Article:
Local governments can invest in this strategy using State and Local Fiscal Recovery Funds (SLFRF) from the American Rescue Plan Act (ARPA).

  • This strategy can help facilitate investments in housing. The U.S. Department of Treasury has indicated that strategies that help achieve this outcome are eligible for the use of Fiscal Recovery Funds.
  • Investments in this strategy are SLFRF-eligible as long as they are made in qualified census tracts or are designed to assist populations or communities disproportionately impacted by COVID-19.

Program overview

  • Managing properties to advance community goals: Land banks are public or nonprofit organizations that acquire, hold, and distribute property to advance community goals. Most often, land banks are created to repurpose vacant, abandoned, or tax-delinquent properties in localities with low or declining housing costs.

  • Setting up a land bank: Land banks may be formed as government entities led by a local redevelopment or housing department, independent public corporations governed by a board appointed by a local legislature, or as private nonprofit corporations. Structure is often dictated by state laws. Regardless of structure, land banks work closely with city and county officials to identify priorities, set procedures for property acquisition and disposition, and identify funding streams.

  • Acquiring properties: The most common mechanism through which land banks acquire properties is the tax foreclosure and auction process. Other mechanisms include transfers from local governments, private donations, and purchases on the open market.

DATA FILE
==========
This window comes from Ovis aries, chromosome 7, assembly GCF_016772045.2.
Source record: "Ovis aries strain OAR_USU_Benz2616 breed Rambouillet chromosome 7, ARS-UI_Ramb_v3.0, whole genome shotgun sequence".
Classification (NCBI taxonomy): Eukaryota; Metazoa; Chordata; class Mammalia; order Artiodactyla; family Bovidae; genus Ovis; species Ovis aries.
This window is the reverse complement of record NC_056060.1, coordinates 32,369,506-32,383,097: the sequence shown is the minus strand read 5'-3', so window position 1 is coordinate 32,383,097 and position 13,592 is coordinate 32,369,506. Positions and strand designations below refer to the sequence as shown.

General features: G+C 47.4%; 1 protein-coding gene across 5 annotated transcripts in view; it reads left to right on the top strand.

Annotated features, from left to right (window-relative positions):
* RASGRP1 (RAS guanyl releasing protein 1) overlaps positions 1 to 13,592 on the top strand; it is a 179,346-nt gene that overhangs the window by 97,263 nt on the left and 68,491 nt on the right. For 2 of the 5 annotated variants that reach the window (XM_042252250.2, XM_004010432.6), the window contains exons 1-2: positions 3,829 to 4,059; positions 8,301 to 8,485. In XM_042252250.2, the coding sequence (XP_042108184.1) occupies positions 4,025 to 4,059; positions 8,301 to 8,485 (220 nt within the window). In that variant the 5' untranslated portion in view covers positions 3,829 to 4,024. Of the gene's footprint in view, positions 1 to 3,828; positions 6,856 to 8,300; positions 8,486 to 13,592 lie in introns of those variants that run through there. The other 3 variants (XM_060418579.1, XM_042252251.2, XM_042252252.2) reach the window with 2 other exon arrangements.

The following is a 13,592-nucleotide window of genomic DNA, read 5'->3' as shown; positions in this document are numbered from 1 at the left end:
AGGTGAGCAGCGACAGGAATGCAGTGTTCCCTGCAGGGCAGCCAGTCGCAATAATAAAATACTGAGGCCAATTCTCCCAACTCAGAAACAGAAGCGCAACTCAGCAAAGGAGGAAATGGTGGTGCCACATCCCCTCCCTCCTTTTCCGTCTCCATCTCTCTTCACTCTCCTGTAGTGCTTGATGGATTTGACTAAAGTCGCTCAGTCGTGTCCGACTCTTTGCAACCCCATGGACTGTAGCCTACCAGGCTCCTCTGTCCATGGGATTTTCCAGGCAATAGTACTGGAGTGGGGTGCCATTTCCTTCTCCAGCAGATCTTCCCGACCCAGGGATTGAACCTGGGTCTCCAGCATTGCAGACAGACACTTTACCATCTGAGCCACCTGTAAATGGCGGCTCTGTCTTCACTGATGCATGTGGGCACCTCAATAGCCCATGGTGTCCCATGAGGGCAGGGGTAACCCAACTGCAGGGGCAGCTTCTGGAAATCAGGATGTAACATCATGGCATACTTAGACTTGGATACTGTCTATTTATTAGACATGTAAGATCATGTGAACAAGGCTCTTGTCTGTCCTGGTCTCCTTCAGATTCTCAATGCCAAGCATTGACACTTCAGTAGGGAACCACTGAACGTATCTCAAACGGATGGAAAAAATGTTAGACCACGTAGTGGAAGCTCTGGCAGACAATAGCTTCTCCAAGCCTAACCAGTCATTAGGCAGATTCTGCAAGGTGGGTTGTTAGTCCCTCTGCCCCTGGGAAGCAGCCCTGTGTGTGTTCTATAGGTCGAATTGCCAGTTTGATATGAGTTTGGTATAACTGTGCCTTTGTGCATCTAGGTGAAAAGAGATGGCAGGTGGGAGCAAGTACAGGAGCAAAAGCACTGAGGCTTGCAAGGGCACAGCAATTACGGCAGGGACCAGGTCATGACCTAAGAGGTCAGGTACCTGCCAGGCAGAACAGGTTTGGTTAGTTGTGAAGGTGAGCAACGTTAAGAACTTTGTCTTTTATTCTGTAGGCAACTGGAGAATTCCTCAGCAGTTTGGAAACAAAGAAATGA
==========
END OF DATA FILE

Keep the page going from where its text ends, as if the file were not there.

• Managing, rehabilitating, and selling properties: After acquiring properties, land banks manage and maintain those properties (e.g., cleaning up vacant lots, securing structures). Typically, land banks then seek to sell or transfer properties to new owners, such as developers, management companies, or individuals. This process may involve bundling multiple adjacent parcels to make the properties attractive to a developer, renovating existing properties for sale to individual homebuyers, or demolishing blighted properties for redevelopment by a community land trust.

Multiple studies with rigorous designs provide some evidence for land banks as a strategy for addressing vacant or abandoned properties.

  • Set focused goals: When working to reutilize vacant, abandoned, or tax-delinquent properties, land banks work with a broad range of stakeholders, including tax foreclosure entities (e.g., county treasurer and auditor), community development organizations, and city and county law and planning departments. Land banks can avoid becoming a site of conflict over stakeholders’ competing land use goals by identifying a narrow set of objectives and articulating what role each stakeholder plays in achieving them.
  • Create a management information system: Land banks face administrative barriers to identifying, acquiring, and clearing titles on properties. To streamline these processes, land banks should develop a management information system that links municipal real estate records to GIS software, allowing the land bank access to information on property size, owner, tax delinquency, code violations, and more.

  • Allow for flexible disposition criteria: A land bank may wish to sell a property for less than its full appraised value in order to meet a community’s short- and long-term goals (e.g., creating affordable housing). Local governments can enable land banks to take community interest into account when transferring properties to new owners by setting broad pricing policies for property disposition.

  • Identify multiple funding streams: To operate at scale, land banks require significant and ongoing funding. Municipalities have multiple options to fund land banks, including bonds, tax increment financing, federal funding sources (e.g., HUD HOME program), and set-asides for property tax revenue. Land banks may also raise funds themselves through property sales and by pursuing grants from philanthropic partners.